Project Status and FAQs for the Pinellas Trail North Gap Project
The construction of the Pinellas Trail North Gap project is scheduled to be complete and the trail opened to the public in August 2022, with the exception of the new pedestrian bridge over the Lake Tarpon Outfall Canal.
The bridge is scheduled to begin construction in Spring 2023 and is expected to be complete before Summer 2024.
While the bridge is being constructed, a temporary connection of the trail from the intersection of Tampa Road and McMullen Booth Road to East Lake Rd S. is available via existing sidewalks in the area and trail connection signage will be added.
How is the construction of the North Gap being funded?
The Pinellas Trail North is funded through a grant from the Florida Department of Transportation, with additional funding supported by the Local Infrastructure Sales Tax (Penny for Pinellas): Pinellas Trail Projects, Duke Energy Trail Extension program allocation, County PID No. 000967A.
How will construction impact my neighborhood?
The North Gap of the trail will be constructed with limited impacts to surrounding areas. Ample notice of disruption due to construction activities will be communicated to property owners and residents as each phase of the project is scheduled to proceed. Issues can be addressed to the Project Manager through the Contact Us page.
How can I be involved?
Volunteer opportunities are available through the Keep Pinellas Beautiful, Inc. Adopt-A-Mile Program.
In addition, a Trail Auxiliary Ranger Program is operated through Pinellas County Parks and Conservation Resources. More information can be found on the Pinellas County Volunteer Services website.
What will the trail link together?
The North Gap will continue the Pinellas Trail from John Chesnut Sr. Park south to the existing Duke Energy Trail at Enterprise Road. Ultimately, when both the north and south trail loops are complete, the Pinellas Trail will not only become a continuous 75-mile trail network that will provide access to safe, healthy and affordable transportation for residents, but it will also provide regional connectivity to the Pinellas Trail segment of the Florida Coast-to-Coast Connector Trail, which links to the Pasco and Hillsborough county trail networks.
The Florida Coast-to-Coast Connector Trail is a network of trails across the entire state that will provide 250 miles of uninterrupted non-motorized facilities. The North Gap will also provide a regional non-motorized corridor that connects to the scenic 9-mile Courtney Campbell Trail, which crosses Tampa Bay and links to the Tampa and Hillsborough County trail network.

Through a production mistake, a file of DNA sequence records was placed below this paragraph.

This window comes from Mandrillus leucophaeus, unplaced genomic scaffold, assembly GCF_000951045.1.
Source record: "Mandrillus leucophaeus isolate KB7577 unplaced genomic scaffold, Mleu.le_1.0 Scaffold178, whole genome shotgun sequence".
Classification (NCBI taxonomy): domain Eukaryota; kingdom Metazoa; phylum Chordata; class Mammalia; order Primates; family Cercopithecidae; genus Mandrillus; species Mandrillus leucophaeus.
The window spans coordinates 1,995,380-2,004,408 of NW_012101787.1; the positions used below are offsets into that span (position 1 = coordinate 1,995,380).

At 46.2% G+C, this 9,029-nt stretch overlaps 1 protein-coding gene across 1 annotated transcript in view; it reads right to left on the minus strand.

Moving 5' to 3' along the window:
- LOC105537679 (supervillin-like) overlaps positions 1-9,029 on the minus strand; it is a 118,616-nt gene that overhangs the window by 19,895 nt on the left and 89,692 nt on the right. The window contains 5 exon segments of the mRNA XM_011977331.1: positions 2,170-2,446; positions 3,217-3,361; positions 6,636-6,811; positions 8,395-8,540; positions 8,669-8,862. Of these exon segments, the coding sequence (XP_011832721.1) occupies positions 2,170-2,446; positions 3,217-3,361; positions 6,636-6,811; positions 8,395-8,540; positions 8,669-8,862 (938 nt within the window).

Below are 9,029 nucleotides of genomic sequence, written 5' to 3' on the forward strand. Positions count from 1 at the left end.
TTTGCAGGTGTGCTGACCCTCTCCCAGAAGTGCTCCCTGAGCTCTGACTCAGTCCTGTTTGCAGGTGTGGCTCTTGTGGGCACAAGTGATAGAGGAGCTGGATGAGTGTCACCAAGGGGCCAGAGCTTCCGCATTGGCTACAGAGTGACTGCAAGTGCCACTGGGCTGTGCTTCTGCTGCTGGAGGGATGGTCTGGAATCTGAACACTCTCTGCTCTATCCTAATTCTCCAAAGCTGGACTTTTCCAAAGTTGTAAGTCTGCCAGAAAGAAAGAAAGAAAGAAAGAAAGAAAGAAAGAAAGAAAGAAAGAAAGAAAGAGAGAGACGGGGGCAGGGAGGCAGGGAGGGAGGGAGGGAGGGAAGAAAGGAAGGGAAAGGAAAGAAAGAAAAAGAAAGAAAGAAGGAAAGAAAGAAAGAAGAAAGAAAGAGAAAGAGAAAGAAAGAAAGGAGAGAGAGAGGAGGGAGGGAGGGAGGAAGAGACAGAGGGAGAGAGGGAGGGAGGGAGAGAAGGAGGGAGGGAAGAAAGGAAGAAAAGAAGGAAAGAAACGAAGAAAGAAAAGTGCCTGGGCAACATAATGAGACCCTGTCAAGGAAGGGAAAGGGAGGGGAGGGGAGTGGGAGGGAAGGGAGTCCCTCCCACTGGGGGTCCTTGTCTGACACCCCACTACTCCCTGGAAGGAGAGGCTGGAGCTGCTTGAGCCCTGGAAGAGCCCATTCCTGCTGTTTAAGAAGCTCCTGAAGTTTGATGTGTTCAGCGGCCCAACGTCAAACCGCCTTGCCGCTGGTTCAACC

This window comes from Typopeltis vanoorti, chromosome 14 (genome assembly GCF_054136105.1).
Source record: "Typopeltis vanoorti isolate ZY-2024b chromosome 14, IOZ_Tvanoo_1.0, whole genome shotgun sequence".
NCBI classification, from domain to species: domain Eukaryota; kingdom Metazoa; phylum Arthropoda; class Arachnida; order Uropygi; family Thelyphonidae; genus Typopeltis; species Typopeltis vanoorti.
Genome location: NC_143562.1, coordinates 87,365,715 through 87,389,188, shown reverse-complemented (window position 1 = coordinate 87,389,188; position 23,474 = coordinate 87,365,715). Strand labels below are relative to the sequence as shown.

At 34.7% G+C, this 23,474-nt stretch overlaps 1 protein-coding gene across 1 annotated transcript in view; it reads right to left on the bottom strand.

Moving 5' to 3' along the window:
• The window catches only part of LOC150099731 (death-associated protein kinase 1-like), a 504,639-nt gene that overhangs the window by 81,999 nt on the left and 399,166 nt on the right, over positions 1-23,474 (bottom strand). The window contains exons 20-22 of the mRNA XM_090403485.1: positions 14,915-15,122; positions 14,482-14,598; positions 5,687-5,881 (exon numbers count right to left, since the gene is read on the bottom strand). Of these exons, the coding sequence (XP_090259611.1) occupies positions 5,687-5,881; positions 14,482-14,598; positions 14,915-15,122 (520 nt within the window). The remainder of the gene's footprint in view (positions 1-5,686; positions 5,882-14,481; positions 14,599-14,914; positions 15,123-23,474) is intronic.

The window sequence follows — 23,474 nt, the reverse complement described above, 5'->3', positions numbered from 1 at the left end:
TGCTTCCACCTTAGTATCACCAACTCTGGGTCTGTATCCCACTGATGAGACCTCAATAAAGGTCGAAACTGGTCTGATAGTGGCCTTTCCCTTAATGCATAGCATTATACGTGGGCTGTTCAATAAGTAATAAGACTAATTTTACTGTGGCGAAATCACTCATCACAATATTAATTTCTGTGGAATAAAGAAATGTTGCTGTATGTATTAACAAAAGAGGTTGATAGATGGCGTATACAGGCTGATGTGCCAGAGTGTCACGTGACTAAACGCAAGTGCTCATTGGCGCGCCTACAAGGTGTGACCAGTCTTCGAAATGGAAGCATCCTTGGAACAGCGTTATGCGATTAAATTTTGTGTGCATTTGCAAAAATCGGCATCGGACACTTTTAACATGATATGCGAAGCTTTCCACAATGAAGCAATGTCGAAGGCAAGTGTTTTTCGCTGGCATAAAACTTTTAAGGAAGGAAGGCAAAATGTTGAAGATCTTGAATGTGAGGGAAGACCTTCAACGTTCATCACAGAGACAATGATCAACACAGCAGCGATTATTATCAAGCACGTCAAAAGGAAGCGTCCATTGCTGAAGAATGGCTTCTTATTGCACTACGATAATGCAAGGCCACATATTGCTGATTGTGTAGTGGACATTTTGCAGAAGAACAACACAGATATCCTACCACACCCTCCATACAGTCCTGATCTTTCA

How will the trail benefit our local community?
Once complete, the Pinellas Trail Loop will provide a bicycle and pedestrian network that is unprecedented in Florida. This will enhance the current economic, health and safety benefits provided by the Loop and expand Pinellas County’s multi-modal transportation network in a robust and sustainable manner.
Will there be any costs to use the trail?
The trail is open to the public and free to use.
How can I access the trail?
The trail is accessible where it intersects all public streets, roadways, transit stops (PSTA) and connecting trails. Should citizens need to drive, the trail has been designed to take advantage of the public parking available at County parks where possible. For more information on getting to and using the trail, visit the Pinellas Trail Guide.
How will the trail be maintained and operated?
Pinellas County Public Works maintains the Pinellas Trail, including pavement markings and striping, while Parks and Conservation Resources manages the operations of the Pinellas Trail, such as daily patrols, volunteer and special event coordination.
How will the increase in foot traffic affect the safety of homes along the trail?
The trail is patrolled by the Pinellas Trail Security Task Force, which represents law enforcement officers from every jurisdictional agency the trail crosses and also includes Pinellas County Emergency Medical Service (EMS), Fire Administration, County Park Rangers and their Auxiliary counterparts. The Task Force meets quarterly to discuss trail safety and to report each and every incident related to the trail. View quarterly summaries on the Forward Pinellas website.
Overall, there are very few incidents directly related to the trail. Many calls made to the Task Force simply use the trail as geo-reference points. Fear of crime is a common theme when it comes to bicycle and pedestrian facilities that are in proximity to homes. As evidenced by the few numbers of Task Force incidents, having bicyclists, runners and people on the trail creates an effect of “natural surveillance” that limits the opportunity for crime by increasing the perception that people and their actions can be seen by others.